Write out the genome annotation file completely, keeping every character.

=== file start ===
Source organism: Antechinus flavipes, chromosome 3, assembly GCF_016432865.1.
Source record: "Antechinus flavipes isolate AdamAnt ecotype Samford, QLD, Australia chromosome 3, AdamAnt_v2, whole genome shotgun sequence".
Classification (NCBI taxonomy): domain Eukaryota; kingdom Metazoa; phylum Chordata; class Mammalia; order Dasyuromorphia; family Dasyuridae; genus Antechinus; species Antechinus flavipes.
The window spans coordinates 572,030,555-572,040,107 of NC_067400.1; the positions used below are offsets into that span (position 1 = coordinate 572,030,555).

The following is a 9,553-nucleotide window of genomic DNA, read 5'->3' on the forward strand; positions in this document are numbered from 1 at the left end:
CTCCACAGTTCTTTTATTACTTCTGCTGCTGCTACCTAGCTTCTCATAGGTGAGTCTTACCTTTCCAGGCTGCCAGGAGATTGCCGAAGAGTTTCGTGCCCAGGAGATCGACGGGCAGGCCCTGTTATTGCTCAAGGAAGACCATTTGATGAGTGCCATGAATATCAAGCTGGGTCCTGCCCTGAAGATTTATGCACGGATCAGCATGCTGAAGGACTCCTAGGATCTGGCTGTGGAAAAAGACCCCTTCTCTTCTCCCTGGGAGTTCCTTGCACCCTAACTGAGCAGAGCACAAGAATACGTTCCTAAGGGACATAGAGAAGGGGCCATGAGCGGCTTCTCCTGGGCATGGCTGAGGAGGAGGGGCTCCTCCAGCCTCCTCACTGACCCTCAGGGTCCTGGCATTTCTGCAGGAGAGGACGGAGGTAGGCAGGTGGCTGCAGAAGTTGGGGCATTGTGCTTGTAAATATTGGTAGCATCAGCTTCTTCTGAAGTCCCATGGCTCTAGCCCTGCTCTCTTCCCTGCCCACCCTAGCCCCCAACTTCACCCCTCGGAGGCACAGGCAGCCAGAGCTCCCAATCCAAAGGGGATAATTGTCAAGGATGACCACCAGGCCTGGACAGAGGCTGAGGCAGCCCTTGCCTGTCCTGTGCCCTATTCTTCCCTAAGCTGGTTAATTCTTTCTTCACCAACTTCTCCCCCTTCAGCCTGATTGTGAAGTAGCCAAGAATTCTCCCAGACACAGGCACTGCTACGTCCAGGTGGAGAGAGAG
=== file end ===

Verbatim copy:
Source organism: Antechinus flavipes, chromosome 3, assembly GCF_016432865.1.
Source record: "Antechinus flavipes isolate AdamAnt ecotype Samford, QLD, Australia chromosome 3, AdamAnt_v2, whole genome shotgun sequence".
Classification (NCBI taxonomy): domain Eukaryota; kingdom Metazoa; phylum Chordata; class Mammalia; order Dasyuromorphia; family Dasyuridae; genus Antechinus; species Antechinus flavipes.
The window spans coordinates 572,030,555-572,040,107 of NC_067400.1; the positions used below are offsets into that span (position 1 = coordinate 572,030,555).

The following is a 9,553-nucleotide window of genomic DNA, read 5'->3' on the forward strand; positions in this document are numbered from 1 at the left end:
CTCCACAGTTCTTTTATTACTTCTGCTGCTGCTACCTAGCTTCTCATAGGTGAGTCTTACCTTTCCAGGCTGCCAGGAGATTGCCGAAGAGTTTCGTGCCCAGGAGATCGACGGGCAGGCCCTGTTATTGCTCAAGGAAGACCATTTGATGAGTGCCATGAATATCAAGCTGGGTCCTGCCCTGAAGATTTATGCACGGATCAGCATGCTGAAGGACTCCTAGGATCTGGCTGTGGAAAAAGACCCCTTCTCTTCTCCCTGGGAGTTCCTTGCACCCTAACTGAGCAGAGCACAAGAATACGTTCCTAAGGGACATAGAGAAGGGGCCATGAGCGGCTTCTCCTGGGCATGGCTGAGGAGGAGGGGCTCCTCCAGCCTCCTCACTGACCCTCAGGGTCCTGGCATTTCTGCAGGAGAGGACGGAGGTAGGCAGGTGGCTGCAGAAGTTGGGGCATTGTGCTTGTAAATATTGGTAGCATCAGCTTCTTCTGAAGTCCCATGGCTCTAGCCCTGCTCTCTTCCCTGCCCACCCTAGCCCCCAACTTCACCCCTCGGAGGCACAGGCAGCCAGAGCTCCCAATCCAAAGGGGATAATTGTCAAGGATGACCACCAGGCCTGGACAGAGGCTGAGGCAGCCCTTGCCTGTCCTGTGCCCTATTCTTCCCTAAGCTGGTTAATTCTTTCTTCACCAACTTCTCCCCCTTCAGCCTGATTGTGAAGTAGCCAAGAATTCTCCCAGACACAGGCACTGCTACGTCCAGGTGGAGAGAGAG